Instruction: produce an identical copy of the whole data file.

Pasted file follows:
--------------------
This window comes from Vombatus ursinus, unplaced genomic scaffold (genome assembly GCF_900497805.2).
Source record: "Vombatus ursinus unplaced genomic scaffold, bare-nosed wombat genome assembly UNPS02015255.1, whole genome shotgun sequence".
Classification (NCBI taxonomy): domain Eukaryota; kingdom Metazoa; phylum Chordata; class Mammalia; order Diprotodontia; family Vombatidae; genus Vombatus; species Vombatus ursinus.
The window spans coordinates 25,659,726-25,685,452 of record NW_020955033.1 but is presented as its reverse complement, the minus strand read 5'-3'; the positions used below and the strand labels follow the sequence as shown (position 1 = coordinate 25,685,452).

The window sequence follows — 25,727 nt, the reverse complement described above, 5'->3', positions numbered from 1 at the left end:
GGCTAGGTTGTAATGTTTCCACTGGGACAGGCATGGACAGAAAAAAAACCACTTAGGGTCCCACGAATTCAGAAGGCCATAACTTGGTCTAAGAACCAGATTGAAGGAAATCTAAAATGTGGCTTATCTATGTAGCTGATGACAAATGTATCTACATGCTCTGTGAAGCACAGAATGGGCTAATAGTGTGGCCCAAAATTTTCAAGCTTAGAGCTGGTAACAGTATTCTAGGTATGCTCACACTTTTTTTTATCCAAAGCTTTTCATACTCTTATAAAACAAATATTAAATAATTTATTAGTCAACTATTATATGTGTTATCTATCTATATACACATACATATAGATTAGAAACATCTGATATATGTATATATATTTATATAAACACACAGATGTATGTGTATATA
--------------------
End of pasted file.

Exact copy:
This window comes from Vombatus ursinus, unplaced genomic scaffold (genome assembly GCF_900497805.2).
Source record: "Vombatus ursinus unplaced genomic scaffold, bare-nosed wombat genome assembly UNPS02015255.1, whole genome shotgun sequence".
Classification (NCBI taxonomy): domain Eukaryota; kingdom Metazoa; phylum Chordata; class Mammalia; order Diprotodontia; family Vombatidae; genus Vombatus; species Vombatus ursinus.
The window spans coordinates 25,659,726-25,685,452 of record NW_020955033.1 but is presented as its reverse complement, the minus strand read 5'-3'; the positions used below and the strand labels follow the sequence as shown (position 1 = coordinate 25,685,452).

The window sequence follows — 25,727 nt, the reverse complement described above, 5'->3', positions numbered from 1 at the left end:
GGCTAGGTTGTAATGTTTCCACTGGGACAGGCATGGACAGAAAAAAAACCACTTAGGGTCCCACGAATTCAGAAGGCCATAACTTGGTCTAAGAACCAGATTGAAGGAAATCTAAAATGTGGCTTATCTATGTAGCTGATGACAAATGTATCTACATGCTCTGTGAAGCACAGAATGGGCTAATAGTGTGGCCCAAAATTTTCAAGCTTAGAGCTGGTAACAGTATTCTAGGTATGCTCACACTTTTTTTTATCCAAAGCTTTTCATACTCTTATAAAACAAATATTAAATAATTTATTAGTCAACTATTATATGTGTTATCTATCTATATACACATACATATAGATTAGAAACATCTGATATATGTATATATATTTATATAAACACACAGATGTATGTGTATATA